ROME — As the countdown builds toward a major document in which Pope Francis is expected to address the controversial issue of Communion for divorced and civilly remarried Catholics, the pontiff has invited a group of divorced and remarried believers to a private audience.
While the outreach certainly confirms Francis’ interest in better pastoral care for divorced Catholics who have remarried outside the Church, it doesn’t quite tip his hand in terms of which way he may be leaning on the Communion debate.
Francis invited a diocesan group in Italy that started a program to reach out to those who are in what the Church calls “irregular unions.” A date has not been set.
On the last Saturday of January, Francis called Deacon Paolo Tassinari, the coordinator along with his wife Alessandra Rosano of a group called L’anello perduto (“The Lost Ring”), in the Italian diocese of Fossano, located in the northern Piedmont region.
Francis and Tassinari spoke on the phone for several minutes about the diocesan program, launched in 2008 at the request of Bishop Giuseppe Cavallotto.
Tassinari told the diocesan paper La Fedeltá about Francis’ call, saying he found it hard to believe that the pontiff was interested in “our little project.”
“This gesture of his is his hundredth to express the affection and esteem that the bishop of Rome has for a ‘periphery’ of human beings, such as the ones who live or have lived the failure of their own marriage,” Fossano said.
The call came after some 60 members of the group sent a letter to Francis to share their experience of divorce.
“In separation we have suffered abandonment, betrayal, the break-up of families, the collapse of the deepest values we believed in, the loss of identity and of all the safety, [our] confidence in God and at times the faith,” the group wrote in the letter.
“In this traumatic context, the Church has proven to be generally indifferent, or even hostile, and God seemed distant and aloof,” they told the pope.
Toward the end of the letter, however, the group praised Fossano and the diocesan initiative, saying it helped them participate in Mass and other celebrations in way that allowed them to find a place within the Church.
“They welcomed us fraternally and healed our wounds,” the group said to Francis. “By sharing all these experiences, a great spirit of solidarity and friendship was born among us ‘lost rings.’”
Notably, however, the project does not permit divorced and civilly remarried Catholics to receive Communion.
“A vision of this experience that isn’t coherent with the Bible wouldn’t be justifiable, wouldn’t be admissible from the theological point of view, the pastoral point of view, nor the spiritual point of view,” wrote the Rev. Duilio Albarello, theology professor, in a 2011 book produced as part of the initiative.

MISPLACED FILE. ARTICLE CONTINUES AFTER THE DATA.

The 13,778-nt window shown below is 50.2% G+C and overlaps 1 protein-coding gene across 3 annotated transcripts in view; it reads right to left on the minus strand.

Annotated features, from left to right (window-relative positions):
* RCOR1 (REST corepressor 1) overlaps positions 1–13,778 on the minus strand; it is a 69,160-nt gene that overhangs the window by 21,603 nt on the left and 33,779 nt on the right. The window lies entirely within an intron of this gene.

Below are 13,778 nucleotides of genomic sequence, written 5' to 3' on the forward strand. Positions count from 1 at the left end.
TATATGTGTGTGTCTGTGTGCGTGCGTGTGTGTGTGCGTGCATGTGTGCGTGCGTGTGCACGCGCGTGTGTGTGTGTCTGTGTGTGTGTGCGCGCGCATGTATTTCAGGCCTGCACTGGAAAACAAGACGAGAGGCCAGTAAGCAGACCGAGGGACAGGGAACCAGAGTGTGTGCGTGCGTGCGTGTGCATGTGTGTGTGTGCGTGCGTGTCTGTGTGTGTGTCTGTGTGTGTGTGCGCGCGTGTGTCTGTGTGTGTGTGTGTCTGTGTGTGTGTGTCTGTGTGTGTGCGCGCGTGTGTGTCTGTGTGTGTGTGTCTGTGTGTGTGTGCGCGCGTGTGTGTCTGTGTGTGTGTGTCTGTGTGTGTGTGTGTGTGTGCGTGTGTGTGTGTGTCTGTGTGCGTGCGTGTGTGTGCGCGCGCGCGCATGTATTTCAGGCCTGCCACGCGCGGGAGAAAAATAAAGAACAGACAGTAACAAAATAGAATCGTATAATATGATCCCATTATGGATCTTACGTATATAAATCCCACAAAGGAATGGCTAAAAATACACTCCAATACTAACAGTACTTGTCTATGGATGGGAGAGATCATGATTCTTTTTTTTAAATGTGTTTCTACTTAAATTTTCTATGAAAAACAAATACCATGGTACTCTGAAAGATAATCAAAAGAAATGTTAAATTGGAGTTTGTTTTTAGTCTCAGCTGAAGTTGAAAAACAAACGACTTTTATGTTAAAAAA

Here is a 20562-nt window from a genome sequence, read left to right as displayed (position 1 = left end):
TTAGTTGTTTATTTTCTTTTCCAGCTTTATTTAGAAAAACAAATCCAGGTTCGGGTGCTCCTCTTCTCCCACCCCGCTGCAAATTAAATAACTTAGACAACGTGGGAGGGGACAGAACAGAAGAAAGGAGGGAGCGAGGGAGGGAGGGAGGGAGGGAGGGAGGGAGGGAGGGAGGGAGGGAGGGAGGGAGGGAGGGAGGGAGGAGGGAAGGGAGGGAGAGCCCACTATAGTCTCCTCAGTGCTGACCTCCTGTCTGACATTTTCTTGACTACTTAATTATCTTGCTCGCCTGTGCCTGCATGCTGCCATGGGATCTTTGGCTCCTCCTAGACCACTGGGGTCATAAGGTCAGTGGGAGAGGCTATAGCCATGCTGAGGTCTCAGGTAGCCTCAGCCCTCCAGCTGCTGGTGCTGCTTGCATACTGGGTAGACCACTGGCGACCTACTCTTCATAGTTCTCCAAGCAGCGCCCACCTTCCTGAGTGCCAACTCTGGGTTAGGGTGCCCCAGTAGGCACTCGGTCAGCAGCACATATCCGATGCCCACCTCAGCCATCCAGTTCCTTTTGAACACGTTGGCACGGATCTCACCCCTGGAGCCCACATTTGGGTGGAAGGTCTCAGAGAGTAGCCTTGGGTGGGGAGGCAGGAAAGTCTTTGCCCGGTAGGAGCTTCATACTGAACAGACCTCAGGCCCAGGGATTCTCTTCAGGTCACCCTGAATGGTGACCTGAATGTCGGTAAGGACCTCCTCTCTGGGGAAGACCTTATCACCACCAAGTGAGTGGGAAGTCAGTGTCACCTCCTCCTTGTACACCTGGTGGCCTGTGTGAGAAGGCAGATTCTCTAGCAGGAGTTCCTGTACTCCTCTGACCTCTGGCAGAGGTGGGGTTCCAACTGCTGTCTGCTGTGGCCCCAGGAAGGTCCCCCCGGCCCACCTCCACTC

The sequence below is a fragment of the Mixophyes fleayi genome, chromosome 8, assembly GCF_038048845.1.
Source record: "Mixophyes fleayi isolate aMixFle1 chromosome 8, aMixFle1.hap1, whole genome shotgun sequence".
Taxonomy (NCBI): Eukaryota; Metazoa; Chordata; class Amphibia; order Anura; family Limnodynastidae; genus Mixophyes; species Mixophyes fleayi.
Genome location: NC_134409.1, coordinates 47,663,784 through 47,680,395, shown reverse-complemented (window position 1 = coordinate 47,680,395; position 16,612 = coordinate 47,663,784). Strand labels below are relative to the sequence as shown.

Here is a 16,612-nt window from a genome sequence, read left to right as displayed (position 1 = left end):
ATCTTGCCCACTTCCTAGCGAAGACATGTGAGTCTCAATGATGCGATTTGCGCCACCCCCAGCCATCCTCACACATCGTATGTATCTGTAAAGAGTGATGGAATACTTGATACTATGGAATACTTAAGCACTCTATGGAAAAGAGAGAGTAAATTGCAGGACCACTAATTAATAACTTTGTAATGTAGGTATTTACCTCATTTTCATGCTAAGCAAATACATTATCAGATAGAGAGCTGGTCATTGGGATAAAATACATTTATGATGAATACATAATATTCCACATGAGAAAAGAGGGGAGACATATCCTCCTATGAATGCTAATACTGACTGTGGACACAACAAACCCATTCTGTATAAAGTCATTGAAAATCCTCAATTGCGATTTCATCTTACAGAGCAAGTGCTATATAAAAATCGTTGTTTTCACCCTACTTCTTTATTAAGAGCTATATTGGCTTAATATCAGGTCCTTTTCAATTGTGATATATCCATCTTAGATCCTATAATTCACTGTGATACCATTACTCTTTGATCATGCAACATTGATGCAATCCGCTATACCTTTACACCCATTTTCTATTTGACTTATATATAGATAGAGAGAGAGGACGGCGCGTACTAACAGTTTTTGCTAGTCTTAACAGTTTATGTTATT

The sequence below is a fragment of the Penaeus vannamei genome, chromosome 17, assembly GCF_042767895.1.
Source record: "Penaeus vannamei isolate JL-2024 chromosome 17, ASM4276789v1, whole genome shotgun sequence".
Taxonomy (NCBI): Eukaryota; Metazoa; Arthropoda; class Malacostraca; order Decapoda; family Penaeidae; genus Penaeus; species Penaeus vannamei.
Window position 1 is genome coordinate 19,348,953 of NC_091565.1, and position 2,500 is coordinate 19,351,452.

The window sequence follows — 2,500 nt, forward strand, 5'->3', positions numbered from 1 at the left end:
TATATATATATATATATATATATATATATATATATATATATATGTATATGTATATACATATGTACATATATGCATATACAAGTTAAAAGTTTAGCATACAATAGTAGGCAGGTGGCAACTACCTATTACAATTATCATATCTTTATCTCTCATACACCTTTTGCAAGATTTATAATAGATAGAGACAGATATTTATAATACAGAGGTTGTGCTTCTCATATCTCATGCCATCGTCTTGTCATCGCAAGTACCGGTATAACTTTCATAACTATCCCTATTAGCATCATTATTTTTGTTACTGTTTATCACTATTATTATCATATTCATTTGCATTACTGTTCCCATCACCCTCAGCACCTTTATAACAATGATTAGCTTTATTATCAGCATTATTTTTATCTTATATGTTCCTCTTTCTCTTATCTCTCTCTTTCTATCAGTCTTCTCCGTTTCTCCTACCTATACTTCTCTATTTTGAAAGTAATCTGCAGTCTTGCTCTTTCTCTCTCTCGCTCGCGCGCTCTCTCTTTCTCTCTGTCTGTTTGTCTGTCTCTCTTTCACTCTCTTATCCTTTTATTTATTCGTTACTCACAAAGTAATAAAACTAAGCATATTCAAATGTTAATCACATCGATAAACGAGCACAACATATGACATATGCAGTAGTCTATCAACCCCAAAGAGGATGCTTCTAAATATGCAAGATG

Albarello argues that Christian life can’t be “exclusively reduced to the full participation in the Eucharist,” because “a wealth remains available, made of a lot of things to be shared by all.”
He then says that instead of “frustratingly waiting” for Church teaching to change, the divorced and civilly remarried can be “in full communion with Christ through the Father and the Holy Spirit.”
Also in the book, the Rev. Ettore Signorile, an expert in Church law, argues that the question of pastoral care for divorced and civilly remarried couples can’t be reduced to “can they or can’t they receive Communion,” or whether they can be godparents, which is also prohibited.
Signorile conceded that in some cases it’s unavoidable for a couple to separate, but insisted “there are ways of living this separation.”
While he was still archbishop of Buenos Aires as Cardinal Jorge Mario Bergoglio, Francis was supportive of a group called Camino a Nazareth (“Road to Nazareth”), a pastoral movement founded in Argentina in 1995 by a divorced and remarried couple, Silvia and Jorge Castello, and a priest named the Rev. Francisco Ronconi.
In essence, the group tries to find ways to help divorced and remarried couples to live within the present rules, rather than advocating for change. It also operates in Chile and Venezuela, with plans to expand to other Latin American nations.
In 1999, Bergoglio sent a letter to the group in which he stated: “I share with you the pain you refer to. You set a clear and hopeful path, inviting those in this situation to find their own place in Our Mother Church.”
After becoming pope, Bergoglio sent another letter expressing support to the movement, which offers a nine-month formation process and then invites couples to involve themselves in their parishes.
Pope Francis is expected to issue a document, technically called an “apostolic exhortation,” drawing conclusions from the two synods of bishops on the family sometime soon, possibly in late February or early March.